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High-Resolution Modeling of Cellular Signaling Networks

  • Michael Baym
  • Chris Bakal
  • Norbert Perrimon
  • Bonnie Berger
Part of the Lecture Notes in Computer Science book series (LNCS, volume 4955)

Abstract

A central challenge in systems biology is the reconstruction of biological networks from high-throughput data sets. A particularly difficult case of this is the inference of dynamic cellular signaling networks. Within signaling networks, a common motif is that of many activators and inhibitors acting upon a small set of substrates. Here we present a novel technique for high-resolution inference of signaling networks from perturbation data based on parameterized modeling of biochemical rates. We also introduce a powerful new signal-processing method for reduction of batch effects in microarray data. We demonstrate the efficacy of these techniques on data from experiments we performed on the Drosophila Rho-signaling network, correctly identifying many known features of the network. In comparison to existing techniques, we are able to provide significantly improved prediction of signaling networks on simulated data, and higher robustness to the noise inherent in all high-throughput experiments. While previous methods have been effective at inferring biological networks in broad statistical strokes, this work takes the further step of modeling both specific interactions and correlations in the background to increase the resolution. The generality of our techniques should allow them to be applied to a wide variety of networks.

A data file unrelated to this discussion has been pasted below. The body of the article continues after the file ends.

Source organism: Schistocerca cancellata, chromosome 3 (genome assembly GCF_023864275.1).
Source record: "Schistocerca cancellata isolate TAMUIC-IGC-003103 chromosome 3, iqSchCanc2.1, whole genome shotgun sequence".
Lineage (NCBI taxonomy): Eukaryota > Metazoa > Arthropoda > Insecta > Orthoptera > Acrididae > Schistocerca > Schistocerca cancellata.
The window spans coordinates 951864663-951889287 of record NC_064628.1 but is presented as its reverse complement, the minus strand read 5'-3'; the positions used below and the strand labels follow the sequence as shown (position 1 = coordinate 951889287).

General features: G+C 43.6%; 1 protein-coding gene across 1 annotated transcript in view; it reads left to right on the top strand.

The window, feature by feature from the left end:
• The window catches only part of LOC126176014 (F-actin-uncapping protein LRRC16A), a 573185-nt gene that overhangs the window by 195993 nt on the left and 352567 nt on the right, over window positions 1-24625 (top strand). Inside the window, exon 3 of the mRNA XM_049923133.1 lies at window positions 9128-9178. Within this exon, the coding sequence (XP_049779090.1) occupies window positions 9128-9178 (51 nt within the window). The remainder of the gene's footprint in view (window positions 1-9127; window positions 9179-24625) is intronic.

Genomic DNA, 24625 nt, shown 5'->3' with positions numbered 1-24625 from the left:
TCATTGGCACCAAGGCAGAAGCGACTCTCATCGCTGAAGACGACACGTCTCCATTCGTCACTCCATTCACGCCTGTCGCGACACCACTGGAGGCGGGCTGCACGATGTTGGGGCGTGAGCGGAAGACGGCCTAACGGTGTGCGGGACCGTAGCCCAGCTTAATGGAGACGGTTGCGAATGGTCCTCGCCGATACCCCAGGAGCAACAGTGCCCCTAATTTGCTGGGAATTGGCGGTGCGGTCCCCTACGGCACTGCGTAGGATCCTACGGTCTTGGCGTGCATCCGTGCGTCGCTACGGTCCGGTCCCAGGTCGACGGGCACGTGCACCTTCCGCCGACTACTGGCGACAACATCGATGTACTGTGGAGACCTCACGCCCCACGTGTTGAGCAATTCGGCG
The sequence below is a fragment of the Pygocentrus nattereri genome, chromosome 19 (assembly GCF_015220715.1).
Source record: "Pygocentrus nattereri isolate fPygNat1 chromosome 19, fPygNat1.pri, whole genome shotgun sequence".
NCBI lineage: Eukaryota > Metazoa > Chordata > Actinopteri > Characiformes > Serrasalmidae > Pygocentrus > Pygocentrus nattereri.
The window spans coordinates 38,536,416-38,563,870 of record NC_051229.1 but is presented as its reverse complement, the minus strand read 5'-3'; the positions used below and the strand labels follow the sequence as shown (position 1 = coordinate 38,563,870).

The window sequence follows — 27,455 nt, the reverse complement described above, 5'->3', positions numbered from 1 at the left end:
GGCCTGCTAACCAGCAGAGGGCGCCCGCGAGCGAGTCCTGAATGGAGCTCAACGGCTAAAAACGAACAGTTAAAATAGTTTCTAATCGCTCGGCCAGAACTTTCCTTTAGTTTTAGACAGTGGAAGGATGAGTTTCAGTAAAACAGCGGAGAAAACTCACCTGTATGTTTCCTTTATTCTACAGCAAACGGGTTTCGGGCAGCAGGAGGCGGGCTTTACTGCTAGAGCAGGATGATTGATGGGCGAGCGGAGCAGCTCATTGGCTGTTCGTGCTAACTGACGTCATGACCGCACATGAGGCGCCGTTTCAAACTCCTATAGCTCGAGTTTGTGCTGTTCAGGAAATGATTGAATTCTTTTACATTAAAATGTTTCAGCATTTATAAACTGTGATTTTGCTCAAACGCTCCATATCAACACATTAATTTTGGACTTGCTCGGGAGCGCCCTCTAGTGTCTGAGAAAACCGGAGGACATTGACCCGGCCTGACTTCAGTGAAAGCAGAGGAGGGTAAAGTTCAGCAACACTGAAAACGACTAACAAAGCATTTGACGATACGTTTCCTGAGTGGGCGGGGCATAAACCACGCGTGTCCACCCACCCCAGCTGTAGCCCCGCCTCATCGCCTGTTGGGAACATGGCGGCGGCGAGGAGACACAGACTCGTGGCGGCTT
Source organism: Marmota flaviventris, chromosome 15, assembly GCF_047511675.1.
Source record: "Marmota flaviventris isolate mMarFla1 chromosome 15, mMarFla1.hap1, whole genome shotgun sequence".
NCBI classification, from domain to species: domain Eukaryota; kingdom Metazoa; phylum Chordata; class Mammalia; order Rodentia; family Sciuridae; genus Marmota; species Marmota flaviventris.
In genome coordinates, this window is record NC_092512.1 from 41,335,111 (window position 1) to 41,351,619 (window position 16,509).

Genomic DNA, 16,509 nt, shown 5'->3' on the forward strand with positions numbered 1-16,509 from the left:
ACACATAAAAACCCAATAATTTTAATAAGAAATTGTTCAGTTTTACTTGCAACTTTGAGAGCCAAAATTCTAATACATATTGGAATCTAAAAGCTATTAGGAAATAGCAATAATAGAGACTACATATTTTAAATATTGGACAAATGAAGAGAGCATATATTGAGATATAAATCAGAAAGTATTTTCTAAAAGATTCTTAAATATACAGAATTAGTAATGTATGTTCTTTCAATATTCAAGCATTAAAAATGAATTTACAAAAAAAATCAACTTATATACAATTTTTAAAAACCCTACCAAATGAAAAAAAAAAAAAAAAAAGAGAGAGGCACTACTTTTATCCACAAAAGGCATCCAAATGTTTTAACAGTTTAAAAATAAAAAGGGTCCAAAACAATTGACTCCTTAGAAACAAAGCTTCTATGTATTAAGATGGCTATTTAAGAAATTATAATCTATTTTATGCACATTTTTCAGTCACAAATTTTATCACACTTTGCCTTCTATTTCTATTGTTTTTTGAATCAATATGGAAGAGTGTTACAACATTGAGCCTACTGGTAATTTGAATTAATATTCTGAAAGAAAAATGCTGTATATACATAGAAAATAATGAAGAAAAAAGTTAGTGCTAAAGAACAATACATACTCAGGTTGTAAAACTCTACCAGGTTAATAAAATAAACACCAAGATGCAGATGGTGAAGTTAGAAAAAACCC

Keywords

Microarray Data Signaling Network Guanine Nucleotide Exchange Factor Probabilistic Graphical Model Perturbation Data 
These keywords were added by machine and not by the authors. This process is experimental and the keywords may be updated as the learning algorithm improves.

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Copyright information

© Springer-Verlag Berlin Heidelberg 2008

Authors and Affiliations

  • Michael Baym
    • 1
    • 2
  • Chris Bakal
    • 3
    • 4
  • Norbert Perrimon
    • 3
    • 4
  • Bonnie Berger
    • 1
    • 2
  1. 1.Department of MathematicsMITCambridge 
  2. 2.Computer Science and Artificial Intelligence LaboratoryMIT 
  3. 3.Department of GeneticsHarvard Medical SchoolBoston 
  4. 4.Howard Hughes Medical InstituteBoston 

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